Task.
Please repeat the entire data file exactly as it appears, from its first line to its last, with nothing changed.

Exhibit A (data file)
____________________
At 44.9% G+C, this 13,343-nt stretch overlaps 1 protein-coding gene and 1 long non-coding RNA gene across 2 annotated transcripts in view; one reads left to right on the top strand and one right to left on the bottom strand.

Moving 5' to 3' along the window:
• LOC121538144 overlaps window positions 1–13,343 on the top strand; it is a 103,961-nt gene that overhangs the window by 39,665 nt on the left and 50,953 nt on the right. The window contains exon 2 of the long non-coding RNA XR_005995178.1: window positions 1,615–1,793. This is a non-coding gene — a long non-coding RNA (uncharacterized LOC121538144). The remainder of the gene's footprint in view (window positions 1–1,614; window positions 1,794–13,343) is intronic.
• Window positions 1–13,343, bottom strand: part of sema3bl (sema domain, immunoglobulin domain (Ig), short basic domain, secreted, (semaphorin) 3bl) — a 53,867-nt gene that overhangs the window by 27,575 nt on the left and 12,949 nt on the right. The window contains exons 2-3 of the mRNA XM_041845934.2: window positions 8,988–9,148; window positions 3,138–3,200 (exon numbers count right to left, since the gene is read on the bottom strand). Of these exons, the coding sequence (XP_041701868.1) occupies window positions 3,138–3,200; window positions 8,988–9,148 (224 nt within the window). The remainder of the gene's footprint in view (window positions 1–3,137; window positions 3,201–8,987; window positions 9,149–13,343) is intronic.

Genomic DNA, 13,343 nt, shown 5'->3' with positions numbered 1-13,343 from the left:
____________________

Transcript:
At 44.9% G+C, this 13,343-nt stretch overlaps 1 protein-coding gene and 1 long non-coding RNA gene across 2 annotated transcripts in view; one reads left to right on the top strand and one right to left on the bottom strand.

Moving 5' to 3' along the window:
• LOC121538144 overlaps window positions 1–13,343 on the top strand; it is a 103,961-nt gene that overhangs the window by 39,665 nt on the left and 50,953 nt on the right. The window contains exon 2 of the long non-coding RNA XR_005995178.1: window positions 1,615–1,793. This is a non-coding gene — a long non-coding RNA (uncharacterized LOC121538144). The remainder of the gene's footprint in view (window positions 1–1,614; window positions 1,794–13,343) is intronic.
• Window positions 1–13,343, bottom strand: part of sema3bl (sema domain, immunoglobulin domain (Ig), short basic domain, secreted, (semaphorin) 3bl) — a 53,867-nt gene that overhangs the window by 27,575 nt on the left and 12,949 nt on the right. The window contains exons 2-3 of the mRNA XM_041845934.2: window positions 8,988–9,148; window positions 3,138–3,200 (exon numbers count right to left, since the gene is read on the bottom strand). Of these exons, the coding sequence (XP_041701868.1) occupies window positions 3,138–3,200; window positions 8,988–9,148 (224 nt within the window). The remainder of the gene's footprint in view (window positions 1–3,137; window positions 3,201–8,987; window positions 9,149–13,343) is intronic.

Genomic DNA, 13,343 nt, shown 5'->3' with positions numbered 1-13,343 from the left: